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September 26, 2020
Featured International Life

11 October | International Day of the Girl

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Image: Huggs Canada

The International Day of the Girl has been celebrated since 2012, on October 11.

This particular day highlights and addresses the needs, and challenges that girls across the globe face; it also promotes the empowerment of girls and the fulfillment of their human rights.

It is no surprise that Papua New Guinea, much like many other countries, developing or not, still face on-going battles with gender parity, but today, is specific to girls alone.

In PNG, girls in rural areas are faced with challenges that may or may not affect girls in urbanised centres. For instance, the idea of education may or may not be something that is of great importance, as it is perceived by social or customary norms that she is of better use at home.

That perception forfeits other opportunities such as sport, employment or any other opportunities that may be available to her.

These perceptions need to be addressed, so that a more open minded perception can be ascertained, one that will encourage our girls to be focused on self development.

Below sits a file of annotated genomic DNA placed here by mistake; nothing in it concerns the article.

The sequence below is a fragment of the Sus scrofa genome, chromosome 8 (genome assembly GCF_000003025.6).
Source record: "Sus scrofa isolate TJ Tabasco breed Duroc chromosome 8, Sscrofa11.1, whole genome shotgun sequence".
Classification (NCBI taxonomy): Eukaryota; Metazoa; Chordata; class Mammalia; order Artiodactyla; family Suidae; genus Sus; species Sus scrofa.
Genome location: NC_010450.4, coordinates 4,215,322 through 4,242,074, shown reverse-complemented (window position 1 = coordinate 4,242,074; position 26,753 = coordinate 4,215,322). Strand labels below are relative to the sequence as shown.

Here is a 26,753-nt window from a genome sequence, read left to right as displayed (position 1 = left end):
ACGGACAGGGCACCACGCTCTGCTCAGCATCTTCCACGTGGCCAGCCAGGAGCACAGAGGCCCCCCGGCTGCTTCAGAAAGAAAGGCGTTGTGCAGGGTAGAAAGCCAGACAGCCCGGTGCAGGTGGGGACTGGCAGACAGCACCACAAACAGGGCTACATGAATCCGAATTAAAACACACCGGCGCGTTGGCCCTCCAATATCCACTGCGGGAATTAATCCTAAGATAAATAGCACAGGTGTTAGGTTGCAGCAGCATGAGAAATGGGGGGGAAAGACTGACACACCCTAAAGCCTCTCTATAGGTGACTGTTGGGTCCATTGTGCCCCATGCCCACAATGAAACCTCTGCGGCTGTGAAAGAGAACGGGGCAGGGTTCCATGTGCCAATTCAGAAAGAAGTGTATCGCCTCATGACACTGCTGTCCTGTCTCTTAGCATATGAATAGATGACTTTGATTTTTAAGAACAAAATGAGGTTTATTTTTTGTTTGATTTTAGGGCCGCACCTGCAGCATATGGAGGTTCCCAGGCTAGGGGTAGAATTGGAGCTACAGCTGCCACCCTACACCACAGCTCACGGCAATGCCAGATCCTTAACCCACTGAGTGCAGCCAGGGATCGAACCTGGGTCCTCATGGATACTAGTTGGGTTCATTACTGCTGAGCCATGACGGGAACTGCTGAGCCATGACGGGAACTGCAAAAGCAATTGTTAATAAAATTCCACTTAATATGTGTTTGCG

The New Ireland Triathlon Academy (NITA) strives to encourage and boost female participation in sports and actively enforces equal participation of both girls and boys.

These are the kinds of activities that change mind sets and allow women to themselves as more than what social norms or customs have told them. It also shows men, as well as boys that girls, and women are just capable of doing things that men can do.

As part of this year’s International Day of the Girl celebrations, UN Women is addressing this year’s theme: “EmPOWER girls: Before, during and after conflict“.

According to UN Women ‘Every 10 minutes, somewhere in the world, an adolescent girl dies as a result of violence. In humanitarian emergencies, gender-based violence often increases, subjecting girls to sexual and physical violence, child marriage, exploitation and trafficking. Adolescent girls in conflict zones are 90 per cent more likely to be out of school when compared to girls in conflict-free countries, compromising their future prospects for work and financial independence as adults.’

As such this year’s International Day of the Girl marks the beginning of a year-long effort to spur global attention and action to the challenges and opportunities girls face before, during, and after crises.

Across the world, empowered girls are raising their voices to fight for their rights and protection in all contexts. They are working to end violence against women and girls, to recognise indigenous rights, and to build peaceful and cohesive communities.

Here’s a look at a video by UN Women on empowering women – before, and after crises:

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